KPEV Kattowitz 1004, later Kattowitz 4005 (Borsig 5406/1904). This engine later became Ti3-9 and was used with armored trains until 1939, eventually falling into Soviet hands. Factory photo; source: Lokomotiv-Archiv Preußen Band 2 (see References).
Side drawing of the G53, source – as above.
An unarmored Ti3 used by Polish army; location and date unknown. Source: www.derela.republika.pl.
Ti3-12 (ex KPEV Münster 4021, Hohenzollern 1771/1905), location and date unknown. Individual examples differed in armor details. In 1939 this locomotive became Soviet war booty, but later fell into German hands and served with Ostbahn. Source – as above.
Side drawing of armored Ti3; source – as above.
No. 52 ‘Piłsudczyk’ armored train captured by Germans, probably September 1939. The locomotive (ex KPEV Frankfurt 4022, Hohenzollern 1773/1905) became 54 654, was returned after the war, re-numbered Ti3-1 and withdrawn in 1952. Photo from my collection.
KPEV Magdeburg 844 (BMAG 3232/1903); I have no information on the ultimate fate of this engine. Source: Die Lokomotive August 1904 via www.de.wikipedia.org.
KPEV Frankfurt 1047 (Hohenzollern 1774/1904), probably a factory photo. This engine was later re-numbered Frankfurt 4023. In 1922 it was sold to August Thyssen Hütte; numbered 71, it was withdrawn before 1935. Source: Die Lokomotive January 1922.
First Prussian freight Moguls, later classed G51 (single-expansion engine) and G52 (compound engine) were built in considerable numbers, but their performance was not entirely satisfactory. In particular, running qualities still left something to be desired, especially at higher speed and on tight curves. It was therefore decided to shorten locomotive axle base and replace Adams lead axle with Krauss-Helmholtz pony truck. Just like with their predecessors, two versions were developed: G53 with single-expansion steam engine and compound G54. The latter enjoyed much longer production run, with over 750 examples built. G53, designed by Henschel, did not differ much from late production G51s; boiler remained virtually unchanged, albeit with higher pitch, and cylinders were increased in diameter by 10 mm. Heusinger valve gear replaced older Allan unit. This type was standardized as Musterblatt III 3l and total output was a modest 206 examples from six manufacturers: BMAG (24), Borsig (37), Hanomag (42), Henschel (44), Hohenzollern (seven) and Humboldt (52). They were typically coupled with three-axle 3T12 tenders. Apart from running qualities, G53 was only a marginal improvement compared to G51; with increasing weight of freight trains and appearance of more powerful types, these locomotives were soon relegated to secondary lines, where some were also used with light passenger trains.
After the war DRG initially intended to keep 108 engines of this type in service, but within the framework of the ultimate re-numbering plan of 1925 only 71 examples were classed 546. The last of them, 54 654 (Humboldt 227/1904, originally delivered as Hannover 1311), was withdrawn in 1931. A few were taken over by Lithuanian railways, which had two examples (classed P53) in 1926. Polish railways took over seventeen G53s, but only sixteen were finally classed Ti3; most probably one, Essen 4502 (Humboldt 228/1904) was withdrawn before 1925 or not restored in service at all. As early as in 1918 two locomotives of this type were armored and used in combat against the Bolsheviks. Further followed and in 1926 it was decided to standardize Ti3 as the locomotive for armored trains, of which ten (two squadrons) were intended to remain in use after 1929. The army thus took over twelve examples, of which ten were armored between 1927 and 1932. Two were used without armor, but it is not clear if armor kits were manufactured for them. The remaining four Ti3s remained in civil use, but were considered as a military reserve; photos of civil Ti3s are extremely rare. Armored locomotives retained their PKP plates and service numbers.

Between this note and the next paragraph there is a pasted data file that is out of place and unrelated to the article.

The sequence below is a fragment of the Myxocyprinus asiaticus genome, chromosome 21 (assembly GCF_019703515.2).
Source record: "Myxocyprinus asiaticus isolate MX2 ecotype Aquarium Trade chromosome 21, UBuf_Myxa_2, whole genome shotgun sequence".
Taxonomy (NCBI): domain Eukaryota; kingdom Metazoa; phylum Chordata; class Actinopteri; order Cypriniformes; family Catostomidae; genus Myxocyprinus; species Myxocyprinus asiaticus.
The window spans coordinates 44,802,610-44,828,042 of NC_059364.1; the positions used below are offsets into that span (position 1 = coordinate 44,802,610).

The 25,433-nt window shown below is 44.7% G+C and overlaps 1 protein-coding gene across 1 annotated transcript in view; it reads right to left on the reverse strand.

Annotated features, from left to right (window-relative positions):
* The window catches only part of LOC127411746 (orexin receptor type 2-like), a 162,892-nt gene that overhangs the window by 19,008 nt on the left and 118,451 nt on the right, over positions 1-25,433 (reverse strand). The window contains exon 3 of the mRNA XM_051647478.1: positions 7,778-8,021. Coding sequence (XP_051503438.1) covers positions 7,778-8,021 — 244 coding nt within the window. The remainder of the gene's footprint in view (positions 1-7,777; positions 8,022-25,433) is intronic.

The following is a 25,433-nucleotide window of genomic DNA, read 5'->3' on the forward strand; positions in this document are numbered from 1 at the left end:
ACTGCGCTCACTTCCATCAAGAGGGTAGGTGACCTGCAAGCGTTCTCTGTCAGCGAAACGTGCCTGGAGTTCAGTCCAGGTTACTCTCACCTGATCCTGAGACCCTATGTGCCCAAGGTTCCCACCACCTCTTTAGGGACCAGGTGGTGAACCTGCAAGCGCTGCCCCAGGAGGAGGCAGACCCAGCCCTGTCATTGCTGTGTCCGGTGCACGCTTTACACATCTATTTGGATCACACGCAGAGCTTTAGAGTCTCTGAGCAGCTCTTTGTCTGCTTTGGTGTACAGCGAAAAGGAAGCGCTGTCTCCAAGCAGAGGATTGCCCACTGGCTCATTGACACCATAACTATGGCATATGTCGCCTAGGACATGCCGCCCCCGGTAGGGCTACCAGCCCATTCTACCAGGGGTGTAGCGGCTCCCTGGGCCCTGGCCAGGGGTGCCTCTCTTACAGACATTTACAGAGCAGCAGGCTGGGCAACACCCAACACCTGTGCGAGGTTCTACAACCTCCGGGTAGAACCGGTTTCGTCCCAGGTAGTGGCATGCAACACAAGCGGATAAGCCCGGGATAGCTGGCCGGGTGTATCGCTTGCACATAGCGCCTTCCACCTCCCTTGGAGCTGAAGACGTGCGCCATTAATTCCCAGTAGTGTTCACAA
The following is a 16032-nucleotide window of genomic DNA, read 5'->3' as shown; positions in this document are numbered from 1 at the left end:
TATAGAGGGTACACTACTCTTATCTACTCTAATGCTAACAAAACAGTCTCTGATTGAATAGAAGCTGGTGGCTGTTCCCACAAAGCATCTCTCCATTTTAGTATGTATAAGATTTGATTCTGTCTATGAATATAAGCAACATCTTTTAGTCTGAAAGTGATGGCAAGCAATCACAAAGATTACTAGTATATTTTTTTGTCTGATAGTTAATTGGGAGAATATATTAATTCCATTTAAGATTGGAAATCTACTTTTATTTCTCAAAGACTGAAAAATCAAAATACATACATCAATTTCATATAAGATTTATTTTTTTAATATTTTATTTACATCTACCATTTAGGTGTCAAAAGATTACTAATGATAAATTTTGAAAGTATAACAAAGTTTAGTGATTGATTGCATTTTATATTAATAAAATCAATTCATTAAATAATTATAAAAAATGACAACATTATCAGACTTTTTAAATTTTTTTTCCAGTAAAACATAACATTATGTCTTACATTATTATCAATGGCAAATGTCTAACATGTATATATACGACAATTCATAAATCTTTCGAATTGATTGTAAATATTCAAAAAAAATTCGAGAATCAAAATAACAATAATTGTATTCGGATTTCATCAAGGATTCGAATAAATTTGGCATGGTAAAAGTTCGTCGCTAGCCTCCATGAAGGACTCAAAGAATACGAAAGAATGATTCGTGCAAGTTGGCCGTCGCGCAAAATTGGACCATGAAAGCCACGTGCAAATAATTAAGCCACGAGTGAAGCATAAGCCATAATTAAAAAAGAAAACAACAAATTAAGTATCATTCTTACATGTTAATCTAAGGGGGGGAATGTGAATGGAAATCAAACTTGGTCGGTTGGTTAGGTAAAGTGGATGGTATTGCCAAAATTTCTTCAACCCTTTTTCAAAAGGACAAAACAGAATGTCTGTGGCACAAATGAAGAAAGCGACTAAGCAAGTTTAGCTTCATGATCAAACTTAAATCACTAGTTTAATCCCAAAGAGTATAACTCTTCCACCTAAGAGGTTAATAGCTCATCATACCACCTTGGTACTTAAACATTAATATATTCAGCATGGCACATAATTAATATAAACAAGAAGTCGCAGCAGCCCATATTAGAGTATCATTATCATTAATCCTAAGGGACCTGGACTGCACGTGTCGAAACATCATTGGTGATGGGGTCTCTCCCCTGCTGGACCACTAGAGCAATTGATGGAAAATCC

In September 1939 two engines used by PKP (Ti3-7 and Ti3-11) were taken over by DRG; the fate of the remaining two (Ti3-1 and Ti3-15) is not known. Four armored Ti3s were taken over by NKPS; according to www.derela.republika.pl, three were later used with NKVD trains. Two of them were later captured by Germans. It seems probable that the remaining eight fell into German hands, but details on five of them are not known; three were re-numbered 54 651, 54 652 and 54 654. DRG number 54 653 was assigned to ex-PKP Ti3-11 and TKi3-10, which fell into Soviet and later German hands, became 54 657 (54 655 and 54 656 were ex-JDŽ G54s; TKi3-7 was not re-numbered and withdrawn in 1941). After the war only Ti3-13 (Hohenzollern 1773/1905, DRG 54 654) was returned and re-numbered Ti3-1, but saw little service and was written off in 1952. Ti3-16 (Humboldt 232/1904), returned by DR in mid-1950s, was not restored in service. No G53 has been preserved.
Main technical data
1) Only sixteen classed Ti3.
References and acknowledgments
- www.lokomotive.de/lokomotivgeschichte/datenbank (Ingo Hütter’s database);
- LP, TB vol. 1;
- Lokomotiv-Archiv Preußen Band 2 by Andreas Wagner (Bechtermünz Verlag, 1996);
- www.derela.republika.pl (website by Michał Derela – detailed information on armored trains);
- Steam Locomotives of Lithuanian Railways by Toms Altbergs (Zidex, 2012).